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article imageThird time lucky: Ex-Nissan chief Ghosn wins bail in Japan

By Sara HUSSEIN (AFP)     Mar 4, 2019 in World

Former auto industry titan Carlos Ghosn moved a step closer to freedom Tuesday as a Tokyo court unexpectedly granted him bail after more than three months in a detention cell.

It was the latest twist in a case that has gripped Japan and the business world since the tycoon's shock arrest on November 19 over suspicions of financial misconduct.

But it was not clear how soon he could be free. Prosecutors were appealing the decision, and with bail set at one billion yen ($9 million), Ghosn's lead lawyer acknowledged it would take time to raise the money.

"Even if his bail is confirmed on appeal, we won't be able to gather the bail amount today," Junichiro Hironaka told local media, suggesting a Wednesday release was more likely.

Prosecutors could also rearrest Ghosn on fresh allegations to keep the 64-year-old in custody.

Under his bail terms, Ghosn is banned from leaving Japan and must adhere to conditions aimed at preventing him from fleeing or destroying evidence.

The shock decision came a day after Hironaka, who Ghosn hired just last month in a shake-up of his defence team, told reporters he had filed a "convincing" application for bail that contained fresh elements.

The Ghosn case has been full of twists and turns
The Ghosn case has been full of twists and turns
Gal ROMA, AFP

Hironaka, who has a reputation for securing acquittals for high-profile clients in a country where almost all court cases end in conviction, offered greater surveillance of Ghosn and a limit on his electronic communications.

The court has previously said Ghosn's continued detention was justified because he posed a flight risk and could seek to tamper with evidence. It had already rejected two official bail bids and other attempts to win freedom.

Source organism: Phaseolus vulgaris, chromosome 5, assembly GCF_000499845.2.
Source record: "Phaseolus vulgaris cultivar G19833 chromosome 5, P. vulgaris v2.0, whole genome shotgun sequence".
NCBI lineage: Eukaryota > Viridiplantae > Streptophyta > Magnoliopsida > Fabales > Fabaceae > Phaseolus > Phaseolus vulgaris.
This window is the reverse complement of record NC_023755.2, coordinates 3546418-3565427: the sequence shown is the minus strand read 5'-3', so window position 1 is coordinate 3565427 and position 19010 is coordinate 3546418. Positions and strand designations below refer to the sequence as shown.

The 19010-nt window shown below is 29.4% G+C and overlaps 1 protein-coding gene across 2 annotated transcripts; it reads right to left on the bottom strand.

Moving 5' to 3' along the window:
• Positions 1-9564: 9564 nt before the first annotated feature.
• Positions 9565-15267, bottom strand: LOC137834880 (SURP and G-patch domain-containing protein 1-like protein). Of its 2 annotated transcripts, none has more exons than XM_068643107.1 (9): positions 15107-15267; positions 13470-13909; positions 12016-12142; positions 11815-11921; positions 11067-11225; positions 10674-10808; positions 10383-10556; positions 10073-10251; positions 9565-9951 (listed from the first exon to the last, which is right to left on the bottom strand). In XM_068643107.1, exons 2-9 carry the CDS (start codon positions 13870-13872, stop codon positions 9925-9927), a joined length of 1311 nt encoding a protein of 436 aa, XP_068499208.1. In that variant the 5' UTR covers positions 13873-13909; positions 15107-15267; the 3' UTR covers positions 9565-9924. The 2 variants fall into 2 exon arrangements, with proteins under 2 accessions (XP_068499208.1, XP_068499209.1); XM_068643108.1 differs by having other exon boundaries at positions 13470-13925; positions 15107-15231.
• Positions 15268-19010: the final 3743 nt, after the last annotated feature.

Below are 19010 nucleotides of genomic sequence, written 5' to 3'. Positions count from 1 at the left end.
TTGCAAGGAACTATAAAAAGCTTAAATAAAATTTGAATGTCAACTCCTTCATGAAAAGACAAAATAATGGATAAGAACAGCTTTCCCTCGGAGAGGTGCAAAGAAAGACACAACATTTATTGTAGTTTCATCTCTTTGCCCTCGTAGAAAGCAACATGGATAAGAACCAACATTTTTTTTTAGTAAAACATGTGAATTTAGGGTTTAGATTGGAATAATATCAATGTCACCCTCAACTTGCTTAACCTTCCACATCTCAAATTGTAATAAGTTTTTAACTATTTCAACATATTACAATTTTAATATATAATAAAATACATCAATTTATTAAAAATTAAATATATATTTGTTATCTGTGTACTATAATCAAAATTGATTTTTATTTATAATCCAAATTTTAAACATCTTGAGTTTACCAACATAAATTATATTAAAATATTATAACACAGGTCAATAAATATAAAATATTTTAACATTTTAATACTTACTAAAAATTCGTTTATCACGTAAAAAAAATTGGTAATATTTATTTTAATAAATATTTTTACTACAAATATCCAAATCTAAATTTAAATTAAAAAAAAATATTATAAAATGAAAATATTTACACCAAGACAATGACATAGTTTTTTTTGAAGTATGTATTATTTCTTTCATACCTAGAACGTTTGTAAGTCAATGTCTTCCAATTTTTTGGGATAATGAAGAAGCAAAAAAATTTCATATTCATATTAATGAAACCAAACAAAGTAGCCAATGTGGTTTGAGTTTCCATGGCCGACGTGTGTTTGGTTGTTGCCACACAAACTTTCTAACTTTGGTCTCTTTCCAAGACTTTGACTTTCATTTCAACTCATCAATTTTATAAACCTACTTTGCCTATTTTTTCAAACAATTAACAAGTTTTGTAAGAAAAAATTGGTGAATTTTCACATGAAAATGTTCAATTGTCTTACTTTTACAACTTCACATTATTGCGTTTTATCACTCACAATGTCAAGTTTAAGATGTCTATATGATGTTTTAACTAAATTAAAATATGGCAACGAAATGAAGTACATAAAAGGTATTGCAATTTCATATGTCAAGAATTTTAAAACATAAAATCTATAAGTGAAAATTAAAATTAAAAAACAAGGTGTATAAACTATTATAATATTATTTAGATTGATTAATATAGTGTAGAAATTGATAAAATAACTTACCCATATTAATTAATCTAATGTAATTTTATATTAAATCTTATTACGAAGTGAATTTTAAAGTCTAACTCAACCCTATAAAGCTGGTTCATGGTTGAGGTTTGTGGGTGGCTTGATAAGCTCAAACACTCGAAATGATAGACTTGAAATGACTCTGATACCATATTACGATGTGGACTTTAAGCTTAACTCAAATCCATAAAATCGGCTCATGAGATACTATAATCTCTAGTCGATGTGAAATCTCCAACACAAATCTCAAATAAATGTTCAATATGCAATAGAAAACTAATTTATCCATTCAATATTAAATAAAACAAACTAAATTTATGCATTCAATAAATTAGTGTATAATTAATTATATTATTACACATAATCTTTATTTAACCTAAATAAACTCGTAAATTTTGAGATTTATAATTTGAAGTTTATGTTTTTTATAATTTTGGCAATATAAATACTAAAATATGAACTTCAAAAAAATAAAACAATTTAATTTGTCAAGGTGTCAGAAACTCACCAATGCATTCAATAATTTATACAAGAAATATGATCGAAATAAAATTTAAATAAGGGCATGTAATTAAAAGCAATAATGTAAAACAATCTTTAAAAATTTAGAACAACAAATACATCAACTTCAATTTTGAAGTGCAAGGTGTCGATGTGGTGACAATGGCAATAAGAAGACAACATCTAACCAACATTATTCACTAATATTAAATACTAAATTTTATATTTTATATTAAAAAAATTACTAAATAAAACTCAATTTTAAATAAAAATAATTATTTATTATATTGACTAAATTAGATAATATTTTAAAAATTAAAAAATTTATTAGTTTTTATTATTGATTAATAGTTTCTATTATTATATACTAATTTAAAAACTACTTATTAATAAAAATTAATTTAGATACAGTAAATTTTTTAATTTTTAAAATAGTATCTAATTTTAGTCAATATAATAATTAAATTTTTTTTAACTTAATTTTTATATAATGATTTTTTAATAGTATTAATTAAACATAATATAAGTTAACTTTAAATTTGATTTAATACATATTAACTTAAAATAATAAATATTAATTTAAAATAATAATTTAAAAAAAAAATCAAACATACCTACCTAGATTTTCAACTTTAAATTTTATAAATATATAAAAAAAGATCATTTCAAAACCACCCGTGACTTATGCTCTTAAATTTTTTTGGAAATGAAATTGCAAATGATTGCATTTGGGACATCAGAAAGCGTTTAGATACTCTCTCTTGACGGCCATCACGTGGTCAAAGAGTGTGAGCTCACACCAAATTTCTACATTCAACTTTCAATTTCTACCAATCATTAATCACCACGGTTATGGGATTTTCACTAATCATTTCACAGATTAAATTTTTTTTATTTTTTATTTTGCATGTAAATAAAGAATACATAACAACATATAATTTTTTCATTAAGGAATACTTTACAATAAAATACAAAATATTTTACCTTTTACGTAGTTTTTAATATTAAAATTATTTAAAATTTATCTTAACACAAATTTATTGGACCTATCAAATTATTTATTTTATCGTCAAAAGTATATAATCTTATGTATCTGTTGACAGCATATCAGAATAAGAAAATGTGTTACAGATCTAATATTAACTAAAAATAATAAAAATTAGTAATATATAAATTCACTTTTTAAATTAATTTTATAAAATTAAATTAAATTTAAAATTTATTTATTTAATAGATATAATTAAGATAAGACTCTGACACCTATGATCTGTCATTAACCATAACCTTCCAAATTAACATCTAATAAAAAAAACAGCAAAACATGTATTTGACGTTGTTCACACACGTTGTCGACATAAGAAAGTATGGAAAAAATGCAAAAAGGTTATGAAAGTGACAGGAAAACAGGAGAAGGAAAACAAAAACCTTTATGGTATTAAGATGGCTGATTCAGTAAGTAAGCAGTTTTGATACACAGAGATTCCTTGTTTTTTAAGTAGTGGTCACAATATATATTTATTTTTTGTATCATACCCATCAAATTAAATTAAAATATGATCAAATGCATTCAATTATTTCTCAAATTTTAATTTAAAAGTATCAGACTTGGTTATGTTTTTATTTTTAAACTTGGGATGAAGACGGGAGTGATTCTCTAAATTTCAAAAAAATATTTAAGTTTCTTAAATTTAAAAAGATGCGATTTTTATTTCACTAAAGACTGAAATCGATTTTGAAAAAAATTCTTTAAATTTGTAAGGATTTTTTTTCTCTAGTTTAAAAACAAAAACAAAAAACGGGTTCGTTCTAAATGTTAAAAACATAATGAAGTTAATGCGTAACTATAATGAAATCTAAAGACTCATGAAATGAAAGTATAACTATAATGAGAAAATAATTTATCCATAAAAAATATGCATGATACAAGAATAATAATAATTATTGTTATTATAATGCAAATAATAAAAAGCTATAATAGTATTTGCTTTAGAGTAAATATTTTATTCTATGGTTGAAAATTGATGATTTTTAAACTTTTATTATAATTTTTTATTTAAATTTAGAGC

However, his prolonged stay behind bars has come under fire internationally and from rights groups.

Speaking to AFP and French daily Les Echos in January -- his only interview with foreign media so far -- Ghosn himself said that his continued detention "would not be normal in any other democracy".

"Why am I being punished before being found guilty?" Ghosn asked.

- 'The razor' -

The former head of Nissan, Mitsubishi Motors and Renault faces three charges -- two involving alleged under-reporting of his salary and a third over a complex scheme in which Ghosn allegedly sought to transfer his losses to Nissan's books.

Further claims of financial misconduct have been levelled against him and prosecutors may yet slap him with additional allegations to keep him in detention.

Under Japanese law, prosecutors can hold a suspect for up to 22 days while they investigate an allegation, and then can apply for repeated one-month stretches of pre-trial detention for each charge eventually levelled.

That means prosecutors could effectively prevent Ghosn from leaving detention despite today's bail decision if they level new allegations against him, starting the 22-day detention clock.

Ghosn appeared only once in public since his arrest -- in court
Ghosn appeared only once in public since his arrest -- in court
Behrouz MEHRI, AFP/File

Ghosn has denied all the allegations against him.

In a shake-up of his legal team last month, Ghosn replaced a former prosecutor known as "the breaker" with Hironaka, who has earned the nickname "the acquitter" for his court record and the "razor" for his mental sharpness.

Speaking to reporters on Monday, Hironaka vowed a "completely new legal strategy" to obtain his client's release.

"I think the content of the lawyer's application changed the situation," said Japanese lawyer Nobuo Gohara.

Ghosn's previous lead defence attorney was a former prosecutor who "always took the side of the prosecution and did not give good enough arguments to persuade the judge", said Gohara.

"This time, he had a lawyer who put all his effort into getting a decision from the judge," he added.

Nissan declined to comment on the bail decision, saying it was a matter for courts and prosecutors.

- 'Further discoveries' -

However, it said that an internal probe had "uncovered substantial evidence of blatantly unethical conduct" and that "further discoveries related to Ghosn's misconduct continue to emerge".

"The company's focus is firmly on addressing weaknesses in governance that failed to prevent this misconduct," it added in a statement.

A towering figure once revered in Japan for turning around Nissan's fortunes, Ghosn also forged a successful alliance between Nissan, Mitsubishi Motors and France's Renault.

But his attempts to deepen the alliance caused resentment in some quarters, and Ghosn has claimed the allegations against him are part of a "plot" by opponents of greater integration between the three firms.

Given the number of people involved in the complex case and their wide geographical spread, Hironaka said the case would run over a "very long time span".

However, he said prosecutors had begun handing over some of their evidence prior to a potential trial.

Ghosn's family lawyer told French LCI television that if finally released, it would end a "cruel and brutal" time in custody for the Franco-Lebanese-Brazilian executive.

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